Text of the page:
It not just vehicular traffic that will be slowing down consumers and businesses in Canada’s large urban centres in the near future, according to professional services firm Deloitte Canada.
“We’re predicting spectrum exhaustion in the next two years,” said Duncan Stewart, director of research for Deloitte Canada. “There’s a finite number of spectrum available and some networks are already strained to capacity because of today’s demands.”
Providers will roll out ameliorative tech solutions, he said, but solutions will boil down to how efficiently available bandwidth is used and allotted to users.
“Ultimately users will likely be given a stick or a button called ‘the Rocket’ or something like that and they turn it on and they’ll have faster service. But they’ll have to pay more for that,” he said.
Signs of a shortage have long been apparent with the constant jockeying for spectrum by Canada’s wireless providers. For instance, Rogers Communications is hoping to freeze out competitors with attempts to snap up Western Canadian wireless spectrum the cable company Shaw Communications is currently offering up for sale.
Contrary to popular belief, Stewart said, pay TV subscriptions will continue to grow in 2013. Deloitte’s research shows that no less than 99 per cent of North American will continue to pay for the service in the next few years. While the industry has been talking about so-called “cord cutters,” or viewers who switch from TV to the Internet, Stewart said people should be watching the “cord nevers” — much younger viewers who will likely not subscribe at all when they move out of their parents’ homes.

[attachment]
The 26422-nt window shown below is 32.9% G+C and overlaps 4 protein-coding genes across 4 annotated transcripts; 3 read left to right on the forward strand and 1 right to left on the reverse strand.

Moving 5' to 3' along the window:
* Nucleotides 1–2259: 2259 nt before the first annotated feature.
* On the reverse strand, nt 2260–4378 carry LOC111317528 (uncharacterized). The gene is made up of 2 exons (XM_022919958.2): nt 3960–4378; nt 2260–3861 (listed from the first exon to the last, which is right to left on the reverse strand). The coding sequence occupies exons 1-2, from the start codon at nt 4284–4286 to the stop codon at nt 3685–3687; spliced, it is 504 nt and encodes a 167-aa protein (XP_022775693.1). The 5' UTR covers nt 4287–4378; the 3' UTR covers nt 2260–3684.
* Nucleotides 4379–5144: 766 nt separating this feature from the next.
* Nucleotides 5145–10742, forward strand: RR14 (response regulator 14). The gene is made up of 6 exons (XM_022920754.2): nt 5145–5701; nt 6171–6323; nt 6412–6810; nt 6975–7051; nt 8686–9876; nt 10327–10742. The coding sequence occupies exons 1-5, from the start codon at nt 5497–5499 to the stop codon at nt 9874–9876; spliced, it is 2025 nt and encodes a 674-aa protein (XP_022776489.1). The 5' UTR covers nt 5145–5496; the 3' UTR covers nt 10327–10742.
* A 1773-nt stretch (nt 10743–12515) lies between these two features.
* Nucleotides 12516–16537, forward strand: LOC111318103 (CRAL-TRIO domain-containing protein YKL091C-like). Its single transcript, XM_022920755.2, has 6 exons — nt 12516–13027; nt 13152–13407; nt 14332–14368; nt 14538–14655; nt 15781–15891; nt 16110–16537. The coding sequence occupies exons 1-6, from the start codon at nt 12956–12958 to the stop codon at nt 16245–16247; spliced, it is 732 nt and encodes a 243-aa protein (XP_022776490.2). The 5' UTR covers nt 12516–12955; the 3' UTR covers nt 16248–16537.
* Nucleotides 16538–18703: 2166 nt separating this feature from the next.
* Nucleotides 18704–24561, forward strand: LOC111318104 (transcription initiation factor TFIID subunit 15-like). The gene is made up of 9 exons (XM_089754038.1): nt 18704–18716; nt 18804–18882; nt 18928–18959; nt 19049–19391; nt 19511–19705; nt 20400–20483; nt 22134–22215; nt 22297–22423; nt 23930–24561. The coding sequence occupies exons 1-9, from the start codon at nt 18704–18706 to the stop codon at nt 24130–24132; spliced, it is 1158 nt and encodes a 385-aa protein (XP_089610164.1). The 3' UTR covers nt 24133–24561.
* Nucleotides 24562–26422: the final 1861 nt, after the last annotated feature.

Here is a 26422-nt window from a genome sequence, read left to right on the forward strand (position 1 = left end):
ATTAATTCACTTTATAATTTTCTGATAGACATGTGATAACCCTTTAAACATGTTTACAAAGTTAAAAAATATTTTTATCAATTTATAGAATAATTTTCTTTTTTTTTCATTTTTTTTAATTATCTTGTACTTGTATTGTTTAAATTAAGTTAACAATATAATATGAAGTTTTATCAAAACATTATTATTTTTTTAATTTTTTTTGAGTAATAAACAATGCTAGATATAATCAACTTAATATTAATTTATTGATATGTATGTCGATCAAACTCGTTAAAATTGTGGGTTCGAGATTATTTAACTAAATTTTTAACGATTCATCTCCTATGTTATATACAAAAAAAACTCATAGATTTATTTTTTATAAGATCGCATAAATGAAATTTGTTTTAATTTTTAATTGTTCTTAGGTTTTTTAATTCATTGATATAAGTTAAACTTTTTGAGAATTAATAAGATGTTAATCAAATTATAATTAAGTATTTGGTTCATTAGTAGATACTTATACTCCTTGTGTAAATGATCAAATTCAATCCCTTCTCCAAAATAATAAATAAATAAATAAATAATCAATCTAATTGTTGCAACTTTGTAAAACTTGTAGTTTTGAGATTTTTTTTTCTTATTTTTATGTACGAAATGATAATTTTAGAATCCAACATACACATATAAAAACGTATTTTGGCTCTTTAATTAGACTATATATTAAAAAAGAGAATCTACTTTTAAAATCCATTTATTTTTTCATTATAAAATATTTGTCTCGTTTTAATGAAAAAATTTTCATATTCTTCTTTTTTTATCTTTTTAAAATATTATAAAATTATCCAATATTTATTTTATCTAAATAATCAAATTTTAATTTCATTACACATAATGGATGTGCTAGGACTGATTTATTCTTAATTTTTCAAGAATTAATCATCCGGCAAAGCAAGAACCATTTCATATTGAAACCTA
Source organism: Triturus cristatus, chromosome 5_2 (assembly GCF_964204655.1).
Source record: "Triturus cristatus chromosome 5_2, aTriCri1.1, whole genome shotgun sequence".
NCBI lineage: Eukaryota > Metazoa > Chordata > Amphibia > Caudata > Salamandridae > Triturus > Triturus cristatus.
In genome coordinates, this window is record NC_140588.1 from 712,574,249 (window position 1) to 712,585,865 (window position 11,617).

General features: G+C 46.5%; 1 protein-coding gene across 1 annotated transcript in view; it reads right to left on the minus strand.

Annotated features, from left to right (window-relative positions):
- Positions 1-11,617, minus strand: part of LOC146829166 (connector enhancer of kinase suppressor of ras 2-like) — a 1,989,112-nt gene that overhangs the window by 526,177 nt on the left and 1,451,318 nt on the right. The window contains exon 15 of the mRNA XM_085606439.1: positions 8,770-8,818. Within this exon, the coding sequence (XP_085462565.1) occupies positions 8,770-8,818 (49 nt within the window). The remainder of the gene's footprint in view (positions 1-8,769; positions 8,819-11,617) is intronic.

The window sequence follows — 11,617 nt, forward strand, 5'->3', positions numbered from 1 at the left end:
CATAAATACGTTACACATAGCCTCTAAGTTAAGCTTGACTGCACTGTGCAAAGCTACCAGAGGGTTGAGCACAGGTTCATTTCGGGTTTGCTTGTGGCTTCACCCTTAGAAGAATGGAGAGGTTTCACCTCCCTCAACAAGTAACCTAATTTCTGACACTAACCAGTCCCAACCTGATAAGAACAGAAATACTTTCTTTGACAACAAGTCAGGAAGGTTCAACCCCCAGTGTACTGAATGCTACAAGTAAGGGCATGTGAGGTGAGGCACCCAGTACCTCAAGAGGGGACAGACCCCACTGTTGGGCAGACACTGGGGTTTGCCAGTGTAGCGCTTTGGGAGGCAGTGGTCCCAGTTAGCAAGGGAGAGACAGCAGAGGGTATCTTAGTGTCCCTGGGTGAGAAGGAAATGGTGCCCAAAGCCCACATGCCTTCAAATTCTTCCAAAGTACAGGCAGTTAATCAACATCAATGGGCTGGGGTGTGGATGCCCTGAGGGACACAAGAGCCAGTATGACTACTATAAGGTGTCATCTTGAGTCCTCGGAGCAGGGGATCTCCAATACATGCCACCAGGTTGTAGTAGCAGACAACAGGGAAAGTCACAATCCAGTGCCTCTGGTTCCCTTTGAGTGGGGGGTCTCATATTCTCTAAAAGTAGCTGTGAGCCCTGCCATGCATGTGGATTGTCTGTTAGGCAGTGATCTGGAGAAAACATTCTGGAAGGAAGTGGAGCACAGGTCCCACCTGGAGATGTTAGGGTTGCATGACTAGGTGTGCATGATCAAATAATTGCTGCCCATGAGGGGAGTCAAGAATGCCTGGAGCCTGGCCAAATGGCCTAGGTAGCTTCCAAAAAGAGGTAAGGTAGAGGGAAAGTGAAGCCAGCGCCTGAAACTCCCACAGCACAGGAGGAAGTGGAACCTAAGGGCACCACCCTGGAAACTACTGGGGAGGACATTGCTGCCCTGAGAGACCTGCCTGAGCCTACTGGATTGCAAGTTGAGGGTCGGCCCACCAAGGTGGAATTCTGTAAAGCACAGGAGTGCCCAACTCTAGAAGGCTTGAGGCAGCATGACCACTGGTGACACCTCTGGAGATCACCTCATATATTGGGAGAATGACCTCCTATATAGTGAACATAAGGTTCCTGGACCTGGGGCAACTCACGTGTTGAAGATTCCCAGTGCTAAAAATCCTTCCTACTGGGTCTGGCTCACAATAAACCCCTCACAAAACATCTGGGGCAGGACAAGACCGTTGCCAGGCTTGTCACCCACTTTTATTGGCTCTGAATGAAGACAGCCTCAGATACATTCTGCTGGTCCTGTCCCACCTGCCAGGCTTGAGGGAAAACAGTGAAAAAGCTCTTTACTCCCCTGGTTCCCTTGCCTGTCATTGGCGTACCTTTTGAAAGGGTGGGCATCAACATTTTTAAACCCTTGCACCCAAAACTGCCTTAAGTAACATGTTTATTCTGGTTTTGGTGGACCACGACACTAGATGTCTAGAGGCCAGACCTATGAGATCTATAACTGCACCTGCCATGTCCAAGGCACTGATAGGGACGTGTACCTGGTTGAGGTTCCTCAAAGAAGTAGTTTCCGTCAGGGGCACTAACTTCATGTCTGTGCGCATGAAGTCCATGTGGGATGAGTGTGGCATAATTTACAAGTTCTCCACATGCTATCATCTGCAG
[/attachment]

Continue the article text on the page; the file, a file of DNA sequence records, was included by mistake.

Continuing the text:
Other predictions offered by Deloitte were:
Over-the-top TV and movie services will become a strong offering by legacy broadcasters and distributors who, because of the rights they hold on fresher content, will have an edge over pure-play firms.
The next generation of high definition TV sets will feature 4K technology. This offers resolution four times higher than current standard HD sets. The constraints will be price, as the new sets cost $15,000 to $25,000, and the scarcity of content for 4K sets.
The personal computer will maintain its dominance over smart phones and tablets. More than 80 per cent of Internet traffic will be generated by desktops and laptops because mobile screens are just too small.
Tablets will help mobile advertising thrive. But again, fewer people will be viewing ads on smart phones because of the smaller screens.
More than 90 per cent of Fortune 500 companies will have selective or fully implemented enterprise social networks. That’s a 70 per cent increase from 2011 figures. Although only one third of people who register on the networks ever read its content, and only 40 per cent even post material, companies will still use them because for those numbers at a cost a about $1/user, ESNs are cheap.
It’s going to be the-more-the-merrier with crowdfunding as the new venture capital strategy gains more traction and grows into a $3 billion industry in 2013. That’s a 100 per cent increase over 2011.
BYOD takes on a new shape as more companies agree to let employees use their own computers and laptops for work purposes. Companies won’t pay for the devices, but they will allow access to the enterprise network.
Increasing hacker attacks will bring about the death of strong passwords. Instead, companies will begin using multiple authentication tools. These could include token devices, extra passwords sent through SMS via smart phones and various forms of biometrics.